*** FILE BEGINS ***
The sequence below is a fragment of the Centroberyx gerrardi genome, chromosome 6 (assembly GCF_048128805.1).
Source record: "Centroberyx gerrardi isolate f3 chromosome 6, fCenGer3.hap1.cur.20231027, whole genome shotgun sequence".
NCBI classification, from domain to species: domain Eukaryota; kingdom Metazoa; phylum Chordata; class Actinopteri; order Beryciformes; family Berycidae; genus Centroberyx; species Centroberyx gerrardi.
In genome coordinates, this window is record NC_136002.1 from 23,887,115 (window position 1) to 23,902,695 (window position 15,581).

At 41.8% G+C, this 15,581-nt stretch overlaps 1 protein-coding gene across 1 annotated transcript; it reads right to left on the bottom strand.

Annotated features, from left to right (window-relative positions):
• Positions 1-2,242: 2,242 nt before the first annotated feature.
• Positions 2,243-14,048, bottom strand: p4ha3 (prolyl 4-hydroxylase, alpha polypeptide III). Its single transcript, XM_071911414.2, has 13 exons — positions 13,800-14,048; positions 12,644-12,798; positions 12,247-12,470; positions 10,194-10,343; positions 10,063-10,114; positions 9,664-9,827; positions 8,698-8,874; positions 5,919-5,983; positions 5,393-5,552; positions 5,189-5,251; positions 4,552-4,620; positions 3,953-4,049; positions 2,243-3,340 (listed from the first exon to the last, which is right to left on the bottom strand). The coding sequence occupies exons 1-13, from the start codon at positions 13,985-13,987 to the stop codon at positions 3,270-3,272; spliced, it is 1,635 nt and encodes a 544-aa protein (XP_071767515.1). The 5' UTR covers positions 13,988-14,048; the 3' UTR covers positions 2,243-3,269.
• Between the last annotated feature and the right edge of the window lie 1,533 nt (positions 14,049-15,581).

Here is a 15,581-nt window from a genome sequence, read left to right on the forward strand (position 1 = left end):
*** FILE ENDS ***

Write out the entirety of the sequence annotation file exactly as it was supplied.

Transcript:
The sequence below is a fragment of the Centroberyx gerrardi genome, chromosome 6 (assembly GCF_048128805.1).
Source record: "Centroberyx gerrardi isolate f3 chromosome 6, fCenGer3.hap1.cur.20231027, whole genome shotgun sequence".
NCBI classification, from domain to species: domain Eukaryota; kingdom Metazoa; phylum Chordata; class Actinopteri; order Beryciformes; family Berycidae; genus Centroberyx; species Centroberyx gerrardi.
In genome coordinates, this window is record NC_136002.1 from 23,887,115 (window position 1) to 23,902,695 (window position 15,581).

At 41.8% G+C, this 15,581-nt stretch overlaps 1 protein-coding gene across 1 annotated transcript; it reads right to left on the bottom strand.

Annotated features, from left to right (window-relative positions):
• Positions 1-2,242: 2,242 nt before the first annotated feature.
• Positions 2,243-14,048, bottom strand: p4ha3 (prolyl 4-hydroxylase, alpha polypeptide III). Its single transcript, XM_071911414.2, has 13 exons — positions 13,800-14,048; positions 12,644-12,798; positions 12,247-12,470; positions 10,194-10,343; positions 10,063-10,114; positions 9,664-9,827; positions 8,698-8,874; positions 5,919-5,983; positions 5,393-5,552; positions 5,189-5,251; positions 4,552-4,620; positions 3,953-4,049; positions 2,243-3,340 (listed from the first exon to the last, which is right to left on the bottom strand). The coding sequence occupies exons 1-13, from the start codon at positions 13,985-13,987 to the stop codon at positions 3,270-3,272; spliced, it is 1,635 nt and encodes a 544-aa protein (XP_071767515.1). The 5' UTR covers positions 13,988-14,048; the 3' UTR covers positions 2,243-3,269.
• Between the last annotated feature and the right edge of the window lie 1,533 nt (positions 14,049-15,581).

Here is a 15,581-nt window from a genome sequence, read left to right on the forward strand (position 1 = left end):